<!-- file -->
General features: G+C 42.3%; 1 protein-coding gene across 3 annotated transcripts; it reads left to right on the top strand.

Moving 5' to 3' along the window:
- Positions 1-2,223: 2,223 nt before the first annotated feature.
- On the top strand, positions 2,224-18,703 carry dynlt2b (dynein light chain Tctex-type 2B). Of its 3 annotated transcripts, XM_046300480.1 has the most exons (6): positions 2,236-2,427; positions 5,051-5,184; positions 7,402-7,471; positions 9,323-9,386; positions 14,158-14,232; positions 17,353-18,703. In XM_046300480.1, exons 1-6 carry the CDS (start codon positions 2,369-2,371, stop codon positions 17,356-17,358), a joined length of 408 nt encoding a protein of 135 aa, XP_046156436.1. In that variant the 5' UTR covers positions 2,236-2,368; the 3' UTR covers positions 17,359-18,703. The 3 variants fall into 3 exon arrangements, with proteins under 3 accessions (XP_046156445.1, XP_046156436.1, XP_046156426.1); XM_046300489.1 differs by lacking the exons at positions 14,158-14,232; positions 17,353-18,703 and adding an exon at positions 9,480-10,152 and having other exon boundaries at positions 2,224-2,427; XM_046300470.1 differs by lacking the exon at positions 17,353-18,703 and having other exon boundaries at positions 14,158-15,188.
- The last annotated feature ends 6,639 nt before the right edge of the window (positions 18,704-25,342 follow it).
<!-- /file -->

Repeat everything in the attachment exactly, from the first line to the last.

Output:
General features: G+C 42.3%; 1 protein-coding gene across 3 annotated transcripts; it reads left to right on the top strand.

Moving 5' to 3' along the window:
- Positions 1-2,223: 2,223 nt before the first annotated feature.
- On the top strand, positions 2,224-18,703 carry dynlt2b (dynein light chain Tctex-type 2B). Of its 3 annotated transcripts, XM_046300480.1 has the most exons (6): positions 2,236-2,427; positions 5,051-5,184; positions 7,402-7,471; positions 9,323-9,386; positions 14,158-14,232; positions 17,353-18,703. In XM_046300480.1, exons 1-6 carry the CDS (start codon positions 2,369-2,371, stop codon positions 17,356-17,358), a joined length of 408 nt encoding a protein of 135 aa, XP_046156436.1. In that variant the 5' UTR covers positions 2,236-2,368; the 3' UTR covers positions 17,359-18,703. The 3 variants fall into 3 exon arrangements, with proteins under 3 accessions (XP_046156445.1, XP_046156436.1, XP_046156426.1); XM_046300489.1 differs by lacking the exons at positions 14,158-14,232; positions 17,353-18,703 and adding an exon at positions 9,480-10,152 and having other exon boundaries at positions 2,224-2,427; XM_046300470.1 differs by lacking the exon at positions 17,353-18,703 and having other exon boundaries at positions 14,158-15,188.
- The last annotated feature ends 6,639 nt before the right edge of the window (positions 18,704-25,342 follow it).